What is more (and this connects the year's parallel phenomena of Empire-revivalism and Orwellmania), the quietist option, the exhortation to submit to events, is an intrinsically conservative one. When intellectuals and artists withdraw from the fray, politicians feel safer. Once, the right and left in Britain used to argue about which of them 'owned' Orwell. In those days both sides wanted him; and, as Raymond Williams has said, the tug-of-war did his memory little honour. I have no wish to reopen these old hostilities; but the truth cannot be avoided, and the truth is that passivity always serves the interests of the status quo, of the people already at the top of the heap, and the Orwell of 'Inside the Whale' and Nineteen Eighty-Four is advocating ideas that can only be of service to our masters. If resistance is useless, those whom one might otherwise resist become omnipotent.
It is much easier to find common ground with Orwell when he comes to discuss the relationship between politics and language. The discoverer of Newspeak was aware that 'when the general (political) atmosphere is bad, language must suffer.' In 'Politics and the English Language' he gives us a series of telling examples of the perversion of meaning for political purposes. 'Statements like Marshal Pétain was a true patriot, The Soviet Press is the freest in the world, The Catholic Church is opposed to persecution are almost always made with intent to deceive,' he writes. He also provides beautiful parodies of politicians' metaphor-mixing: 'The Fascist octopus has sung its swan song, the jackboot is thrown into the melting pot.' Recently, I came across a worthy descendant of these grand old howlers: The Times, reporting the smuggling of classified documents out of Civil Service departments, referred to the increased frequency of 'leaks' from 'a high-level mole'.
It's odd, though, that the author of Animal Farm, the creator of so much of the vocabulary through which we now comprehend these distortions – doublethink, thoughtcrime, and the rest – should have been unwilling to concede that literature was best able to defend language, to do battle with the twisters, precisely by entering the political arena. The writers of Group 47 in post-war Germany – Grass, Böll and the rest, with their 'rubble literature', whose purpose and great achievement was to rebuild the German language from the rubble of Nazism – are prime instances of this power. So, in quite another way, is a writer like Joseph Heller. In Good as Gold the character of the Presidential aide Ralph provides Heller with some superb satire at the expense of Washingtonspeak. Ralph speaks in sentences that usually conclude by contradicting their beginnings: 'This Administration will back you all the way until it has to.' 'This President doesn't want yes-men. What we want are independent men of integrity who will agree with all our decisions after we make them.'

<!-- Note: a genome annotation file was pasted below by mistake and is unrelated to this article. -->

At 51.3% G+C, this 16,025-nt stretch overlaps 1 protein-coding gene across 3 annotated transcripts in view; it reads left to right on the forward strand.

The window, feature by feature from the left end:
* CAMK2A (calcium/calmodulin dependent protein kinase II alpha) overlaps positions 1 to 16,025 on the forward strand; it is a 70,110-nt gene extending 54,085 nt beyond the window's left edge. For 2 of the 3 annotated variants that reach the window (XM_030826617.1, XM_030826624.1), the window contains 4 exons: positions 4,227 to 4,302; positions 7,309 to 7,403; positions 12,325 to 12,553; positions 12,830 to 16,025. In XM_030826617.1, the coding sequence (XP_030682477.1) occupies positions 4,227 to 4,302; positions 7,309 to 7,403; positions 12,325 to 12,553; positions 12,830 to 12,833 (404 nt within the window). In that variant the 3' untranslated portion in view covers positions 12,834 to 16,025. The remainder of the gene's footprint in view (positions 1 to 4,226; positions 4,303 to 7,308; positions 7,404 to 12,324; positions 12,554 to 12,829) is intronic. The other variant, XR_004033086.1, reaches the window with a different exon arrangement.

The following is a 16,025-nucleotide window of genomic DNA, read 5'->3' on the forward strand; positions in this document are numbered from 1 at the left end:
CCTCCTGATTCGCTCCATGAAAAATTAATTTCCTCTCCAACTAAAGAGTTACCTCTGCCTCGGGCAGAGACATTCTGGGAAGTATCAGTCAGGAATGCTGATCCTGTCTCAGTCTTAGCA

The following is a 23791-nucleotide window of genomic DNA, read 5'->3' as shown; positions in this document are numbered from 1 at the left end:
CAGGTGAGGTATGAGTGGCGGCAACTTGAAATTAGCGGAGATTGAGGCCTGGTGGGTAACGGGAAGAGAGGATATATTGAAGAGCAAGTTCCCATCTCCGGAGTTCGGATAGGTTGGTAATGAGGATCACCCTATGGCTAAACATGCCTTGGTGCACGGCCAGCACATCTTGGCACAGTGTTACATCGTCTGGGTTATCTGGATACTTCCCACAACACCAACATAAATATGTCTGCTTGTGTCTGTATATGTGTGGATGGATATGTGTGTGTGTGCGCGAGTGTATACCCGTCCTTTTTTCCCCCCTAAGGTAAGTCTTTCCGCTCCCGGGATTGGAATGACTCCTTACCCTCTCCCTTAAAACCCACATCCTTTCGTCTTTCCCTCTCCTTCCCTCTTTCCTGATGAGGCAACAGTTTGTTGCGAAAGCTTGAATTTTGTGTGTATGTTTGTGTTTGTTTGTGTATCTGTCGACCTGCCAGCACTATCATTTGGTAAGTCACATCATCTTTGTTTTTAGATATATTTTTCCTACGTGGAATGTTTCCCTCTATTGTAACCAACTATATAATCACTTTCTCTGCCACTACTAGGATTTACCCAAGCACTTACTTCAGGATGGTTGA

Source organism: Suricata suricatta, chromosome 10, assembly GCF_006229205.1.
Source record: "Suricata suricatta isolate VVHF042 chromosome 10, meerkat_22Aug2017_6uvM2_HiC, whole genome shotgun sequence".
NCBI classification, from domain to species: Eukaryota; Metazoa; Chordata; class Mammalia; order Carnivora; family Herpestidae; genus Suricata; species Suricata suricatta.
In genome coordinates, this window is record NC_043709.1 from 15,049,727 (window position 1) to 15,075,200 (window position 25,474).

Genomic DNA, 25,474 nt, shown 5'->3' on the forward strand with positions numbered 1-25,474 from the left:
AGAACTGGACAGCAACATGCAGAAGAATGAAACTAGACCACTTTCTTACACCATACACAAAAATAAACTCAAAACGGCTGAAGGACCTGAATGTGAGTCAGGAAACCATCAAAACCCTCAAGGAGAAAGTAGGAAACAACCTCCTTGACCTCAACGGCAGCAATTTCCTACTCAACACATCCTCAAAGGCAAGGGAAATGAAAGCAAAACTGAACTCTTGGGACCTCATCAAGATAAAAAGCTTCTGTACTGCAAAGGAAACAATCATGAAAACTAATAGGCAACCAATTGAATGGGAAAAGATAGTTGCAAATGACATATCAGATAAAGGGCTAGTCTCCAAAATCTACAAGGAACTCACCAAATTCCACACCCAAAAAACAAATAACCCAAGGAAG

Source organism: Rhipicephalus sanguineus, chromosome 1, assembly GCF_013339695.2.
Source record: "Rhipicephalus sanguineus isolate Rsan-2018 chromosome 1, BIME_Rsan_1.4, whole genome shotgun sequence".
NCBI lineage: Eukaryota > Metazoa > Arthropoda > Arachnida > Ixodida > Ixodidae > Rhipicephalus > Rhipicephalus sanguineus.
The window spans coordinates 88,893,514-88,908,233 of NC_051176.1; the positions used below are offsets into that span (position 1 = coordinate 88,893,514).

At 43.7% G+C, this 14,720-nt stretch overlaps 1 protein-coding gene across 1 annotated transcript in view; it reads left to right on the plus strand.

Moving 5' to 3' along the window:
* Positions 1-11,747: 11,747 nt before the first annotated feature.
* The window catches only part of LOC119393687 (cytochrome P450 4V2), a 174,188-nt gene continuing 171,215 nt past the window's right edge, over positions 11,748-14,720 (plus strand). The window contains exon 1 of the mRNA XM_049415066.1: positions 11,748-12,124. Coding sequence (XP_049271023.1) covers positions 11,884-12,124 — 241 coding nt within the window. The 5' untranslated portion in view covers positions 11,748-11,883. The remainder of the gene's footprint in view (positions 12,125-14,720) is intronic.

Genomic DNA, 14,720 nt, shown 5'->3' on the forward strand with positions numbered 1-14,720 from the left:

Every time Ralph opens his oxymoronic mouth he reveals the limitations of Orwell's view of the interaction between literature and politics. It is a view which excludes comedy, satire, deflation; because of course the writer need not always be the servant of some beetle-browed ideology. He can also be its critic, its antagonist, its scourge. From Swift to Solzhenitsyn, writers have discharged this role with honour. And remember Napoleon the Pig.
Just as it is untrue that politics ruins literature (even among 'ideological' political writers, Orwell's case would founder on the great rock of Pablo Neruda), so it is by no means axiomatic that the 'ordinary man', I'homme moyen sensuel, is politically passive. We have seen that the myth of this inert commoner was a part of Orwell's logic of retreat; but it is nevertheless worth reminding ourselves of just a few instances in which the 'ordinary man' – not to mention the 'ordinary woman' – has been anything but inactive. We may not approve of Khomeini's Iran, but the revolution there was a genuine mass movement. So is the revolution in Nicaragua. And so, let us not forget, was the Indian revolution. I wonder if independence would have arrived in 1947 if the masses, ignoring Congress and Muslim League, had remained seated inside what would have had to be a very large whale indeed.